Buddhist Encounters On The Inter-Spiritual Journey

By: David Shen-Xi Astor

As Buddhism adjusts to the realities of Western culture it encounters some of the barriers that have traditionally separated the various world religious. We are witnessing some of those collapsing as a new model is emerging creating an inter-spiritual paradigm that begins to permit people from various traditions to explore the spiritual dimensions of other beliefs within their community.  More people find themselves rooted in one tradition while seriously exploring another. This often is driven by the leadership within these traditions seeking an open dialog.  

While the world religions in their respective beliefs and practices have been generally isolated from one another, at their core they share a deeper underlying dimension beyond philosophical, theological or mystical foundations. This is the common ground of intent that inter-spirituality explores: the dimension of understanding what makes humans explore the relationship between themselves and the universe beyond ordinary understanding. Inter-spirituality is based on the existential, innate  interdependence of all beings, the essential interconnectedness of all reality.  One of the core principles of Buddhism is the understanding of interconnectedness/interdependence of all things that can be projected to the reality that various religions and belief systems are really depend on one another for maintaining our cultural moral and ethical foundations that promote social justice and individual wellbeing.  

As these barriers begin to give way, an acceleration over the past few decades is noticeable. However, there doesn’t seem to be a loss of identity among the traditions but rather the freedom to experiment in our search for a common spiritual path of understanding. This might mean that religions are no longer cultures set apart, but open systems conversing with the world and with one another either directly or through the agency of the interfaith movement. While this has been done within the various Christian detonations in the beginning, it has now expanded to include outreach with all the world religions.  There are notable exceptions of course especially among some of the evangelical faiths. However, there is much interest in the West now to understand Buddhist thought and values especially as the term “Zen” and “meditation” has entered into our common speech.  

Inter-spirituality encompasses many traditions and projects ranging from the spread of Eastern meditation practices among Christians, Jews, and Sufis, to inter-spiritual centers such as Osage Monastery, a monastic community dedicated to bringing Christianity, Hinduism and Buddhism together.  There are Baptist and UCC churches that accept people of different traditions as well as Christian teachers who combine Zen mastery with the teachings of Christ.  I would be amiss not to mention the extraordinary visionary Thomas Merton which has done much in his all to short life to champion the cause of understanding Buddhism for Christians, especially among Catholics.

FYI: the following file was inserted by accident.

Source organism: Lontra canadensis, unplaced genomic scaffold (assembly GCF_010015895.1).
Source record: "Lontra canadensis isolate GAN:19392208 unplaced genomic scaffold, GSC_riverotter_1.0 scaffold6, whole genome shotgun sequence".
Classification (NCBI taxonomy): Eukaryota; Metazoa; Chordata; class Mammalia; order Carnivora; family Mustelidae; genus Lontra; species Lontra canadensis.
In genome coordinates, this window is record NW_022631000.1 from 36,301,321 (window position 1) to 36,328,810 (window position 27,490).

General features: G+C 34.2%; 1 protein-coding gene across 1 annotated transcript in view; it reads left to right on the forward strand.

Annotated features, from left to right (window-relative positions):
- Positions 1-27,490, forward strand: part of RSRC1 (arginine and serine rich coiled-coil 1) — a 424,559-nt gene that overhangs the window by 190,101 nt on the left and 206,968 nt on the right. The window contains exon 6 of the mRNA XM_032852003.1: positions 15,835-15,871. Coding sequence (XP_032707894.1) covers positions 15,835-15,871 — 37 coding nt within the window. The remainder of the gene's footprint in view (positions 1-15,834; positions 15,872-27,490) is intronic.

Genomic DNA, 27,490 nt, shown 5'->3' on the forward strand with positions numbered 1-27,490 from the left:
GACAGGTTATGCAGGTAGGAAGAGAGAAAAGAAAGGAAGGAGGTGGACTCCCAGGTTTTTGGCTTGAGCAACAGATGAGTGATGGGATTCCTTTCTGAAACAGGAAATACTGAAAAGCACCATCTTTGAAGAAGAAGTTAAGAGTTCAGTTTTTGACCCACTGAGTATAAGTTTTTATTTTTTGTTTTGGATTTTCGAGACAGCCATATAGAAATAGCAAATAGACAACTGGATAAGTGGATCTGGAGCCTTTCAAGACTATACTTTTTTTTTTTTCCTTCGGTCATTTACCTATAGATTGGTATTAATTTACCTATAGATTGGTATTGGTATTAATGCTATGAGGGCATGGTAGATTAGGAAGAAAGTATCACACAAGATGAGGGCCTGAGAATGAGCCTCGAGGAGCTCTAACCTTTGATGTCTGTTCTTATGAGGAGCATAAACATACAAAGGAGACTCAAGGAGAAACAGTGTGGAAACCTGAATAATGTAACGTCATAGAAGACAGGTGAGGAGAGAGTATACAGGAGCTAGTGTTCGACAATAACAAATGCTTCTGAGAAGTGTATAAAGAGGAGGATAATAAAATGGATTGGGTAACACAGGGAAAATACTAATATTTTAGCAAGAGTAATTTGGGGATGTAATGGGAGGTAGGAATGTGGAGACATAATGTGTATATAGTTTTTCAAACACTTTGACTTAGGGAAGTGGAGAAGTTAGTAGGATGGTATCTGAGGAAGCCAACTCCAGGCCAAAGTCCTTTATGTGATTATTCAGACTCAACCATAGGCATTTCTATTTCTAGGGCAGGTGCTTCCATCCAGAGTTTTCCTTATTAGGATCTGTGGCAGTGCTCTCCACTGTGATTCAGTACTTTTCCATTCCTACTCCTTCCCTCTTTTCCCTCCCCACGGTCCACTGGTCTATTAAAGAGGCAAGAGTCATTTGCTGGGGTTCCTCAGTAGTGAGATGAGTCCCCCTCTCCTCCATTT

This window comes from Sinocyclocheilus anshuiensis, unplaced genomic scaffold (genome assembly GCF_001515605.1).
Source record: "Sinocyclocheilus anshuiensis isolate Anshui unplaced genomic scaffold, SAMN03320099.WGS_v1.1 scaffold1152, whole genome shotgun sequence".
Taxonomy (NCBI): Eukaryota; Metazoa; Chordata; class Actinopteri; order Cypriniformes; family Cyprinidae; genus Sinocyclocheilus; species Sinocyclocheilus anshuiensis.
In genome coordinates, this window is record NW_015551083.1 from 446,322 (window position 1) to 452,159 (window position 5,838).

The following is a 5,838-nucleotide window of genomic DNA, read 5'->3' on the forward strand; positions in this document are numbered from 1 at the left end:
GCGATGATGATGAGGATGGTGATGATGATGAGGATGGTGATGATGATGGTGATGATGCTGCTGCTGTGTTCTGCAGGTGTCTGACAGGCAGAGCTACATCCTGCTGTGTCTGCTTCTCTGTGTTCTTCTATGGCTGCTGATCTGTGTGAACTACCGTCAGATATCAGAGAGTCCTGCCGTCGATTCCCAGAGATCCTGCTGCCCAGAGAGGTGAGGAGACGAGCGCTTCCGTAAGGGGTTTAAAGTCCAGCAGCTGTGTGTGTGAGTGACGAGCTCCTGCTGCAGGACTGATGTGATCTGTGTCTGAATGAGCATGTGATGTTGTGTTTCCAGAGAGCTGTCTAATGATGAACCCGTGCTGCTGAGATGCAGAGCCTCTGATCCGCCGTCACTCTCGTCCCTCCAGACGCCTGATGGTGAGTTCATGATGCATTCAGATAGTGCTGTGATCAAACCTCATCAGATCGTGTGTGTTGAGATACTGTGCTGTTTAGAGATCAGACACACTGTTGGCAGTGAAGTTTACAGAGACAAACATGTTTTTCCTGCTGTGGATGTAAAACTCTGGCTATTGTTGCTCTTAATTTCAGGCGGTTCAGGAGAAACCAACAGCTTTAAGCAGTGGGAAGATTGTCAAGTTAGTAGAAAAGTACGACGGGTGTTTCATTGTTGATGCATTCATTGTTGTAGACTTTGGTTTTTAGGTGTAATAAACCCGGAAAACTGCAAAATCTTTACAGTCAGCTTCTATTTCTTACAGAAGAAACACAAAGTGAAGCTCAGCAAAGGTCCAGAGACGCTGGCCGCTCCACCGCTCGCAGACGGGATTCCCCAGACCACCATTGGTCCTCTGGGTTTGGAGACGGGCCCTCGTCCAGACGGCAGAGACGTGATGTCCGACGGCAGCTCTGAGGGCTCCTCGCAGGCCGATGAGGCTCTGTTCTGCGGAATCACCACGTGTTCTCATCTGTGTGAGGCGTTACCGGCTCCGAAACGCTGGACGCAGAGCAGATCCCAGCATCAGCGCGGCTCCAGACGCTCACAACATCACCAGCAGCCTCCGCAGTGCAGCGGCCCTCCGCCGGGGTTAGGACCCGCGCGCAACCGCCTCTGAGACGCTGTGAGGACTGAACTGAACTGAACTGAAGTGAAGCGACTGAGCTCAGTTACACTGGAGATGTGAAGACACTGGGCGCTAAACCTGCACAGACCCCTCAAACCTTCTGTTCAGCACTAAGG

Many efforts at inter-spiritual synthesis come in the form of meeting places where people of different traditions can come together to practice.  My own experience as the Resident Teacher of the Epiphany Zen Center in Sebring, Florida, is that most come to learn and practice meditation and learn something about Buddhism, but they primarily attend a community Christian church or Jewish temple as their “faith of choice.”  Curiosity brings them through our doors, but getting something meaningful, and even spiritual, keeps them coming back for a practice that is lacking, for now anyway, in their own religious community.  While I opened Epiphany Zen Center as a Buddhist practice center, I learned quickly that 99% were more interested in mediation and some spiritual food for thought.  So we switched focus and created a practice that honored Buddhist values but shared in a language that was more understandable to those attending.  As a result they became comfortable in learning how Buddhism and their Christian/Jewish tradition had much in common.  A win-win for our community and enriched my own Buddhist practice as well.  I have even been invited several times to give the invocation at the County Commissioner Meeting as a Buddhist Cleric.  A big step for a small town in Florida.  What made this an easy transition for the Zen Center admittedly was my past experience as a past Christian religious monk, so I used that experience to share how Buddhism could be encountered using Christian/Jewish terms that did not alienate but promoted inclusivity and understanding. 

Inter-spirituality is essentially an agent of a universal integral spirituality.  We often walk the Inter-spiritual path in an intuitive attempt to reach a more complete truth even if we are not aware of our intent at the time.  That final integration, a deep convergence, is an integral spirituality that I think resonates throughout the Four Noble Truths as it points to a deeper underlying truth that goes deep in order to gain moments of awakening.  This brings together all the great systems of spiritual wisdom, practice, insight, reflection, experience, and science that provides a truly integral understanding of spirituality in its practical application, regardless of our chosen tradition of practice.  Each spiritual tradition contributes insight to this human endeavor. All this spiritual wealth facilities our future work in transforming the human family.  I am grateful that I live in a culture that has many spiritual traditions. But I admit that it would be easier as a Buddhist teacher if I did not have such an uphill climb.  But because I don’t, my practice and sharing Buddhism with others is more rewarding.  I can say without a doubt it has made my own spiritual journey stronger, one step at a time.  


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